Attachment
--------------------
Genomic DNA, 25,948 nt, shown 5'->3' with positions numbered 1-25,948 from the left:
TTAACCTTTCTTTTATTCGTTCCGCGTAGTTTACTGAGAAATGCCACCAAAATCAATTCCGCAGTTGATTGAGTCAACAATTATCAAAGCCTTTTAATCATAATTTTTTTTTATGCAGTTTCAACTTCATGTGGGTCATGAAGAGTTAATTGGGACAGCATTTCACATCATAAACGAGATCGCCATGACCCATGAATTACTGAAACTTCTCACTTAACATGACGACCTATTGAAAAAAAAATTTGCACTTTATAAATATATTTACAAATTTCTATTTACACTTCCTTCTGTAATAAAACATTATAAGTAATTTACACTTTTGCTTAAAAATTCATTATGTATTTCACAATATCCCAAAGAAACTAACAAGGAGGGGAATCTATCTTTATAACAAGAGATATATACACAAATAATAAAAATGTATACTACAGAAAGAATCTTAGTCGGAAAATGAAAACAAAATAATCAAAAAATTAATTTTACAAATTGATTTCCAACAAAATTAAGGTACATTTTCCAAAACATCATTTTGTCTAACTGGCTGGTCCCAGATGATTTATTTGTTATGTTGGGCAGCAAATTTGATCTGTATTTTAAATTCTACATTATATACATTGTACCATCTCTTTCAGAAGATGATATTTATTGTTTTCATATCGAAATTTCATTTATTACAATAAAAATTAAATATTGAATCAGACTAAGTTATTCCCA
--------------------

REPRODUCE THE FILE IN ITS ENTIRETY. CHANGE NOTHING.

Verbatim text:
Genomic DNA, 25,948 nt, shown 5'->3' with positions numbered 1-25,948 from the left:
TTAACCTTTCTTTTATTCGTTCCGCGTAGTTTACTGAGAAATGCCACCAAAATCAATTCCGCAGTTGATTGAGTCAACAATTATCAAAGCCTTTTAATCATAATTTTTTTTTATGCAGTTTCAACTTCATGTGGGTCATGAAGAGTTAATTGGGACAGCATTTCACATCATAAACGAGATCGCCATGACCCATGAATTACTGAAACTTCTCACTTAACATGACGACCTATTGAAAAAAAAATTTGCACTTTATAAATATATTTACAAATTTCTATTTACACTTCCTTCTGTAATAAAACATTATAAGTAATTTACACTTTTGCTTAAAAATTCATTATGTATTTCACAATATCCCAAAGAAACTAACAAGGAGGGGAATCTATCTTTATAACAAGAGATATATACACAAATAATAAAAATGTATACTACAGAAAGAATCTTAGTCGGAAAATGAAAACAAAATAATCAAAAAATTAATTTTACAAATTGATTTCCAACAAAATTAAGGTACATTTTCCAAAACATCATTTTGTCTAACTGGCTGGTCCCAGATGATTTATTTGTTATGTTGGGCAGCAAATTTGATCTGTATTTTAAATTCTACATTATATACATTGTACCATCTCTTTCAGAAGATGATATTTATTGTTTTCATATCGAAATTTCATTTATTACAATAAAAATTAAATATTGAATCAGACTAAGTTATTCCCA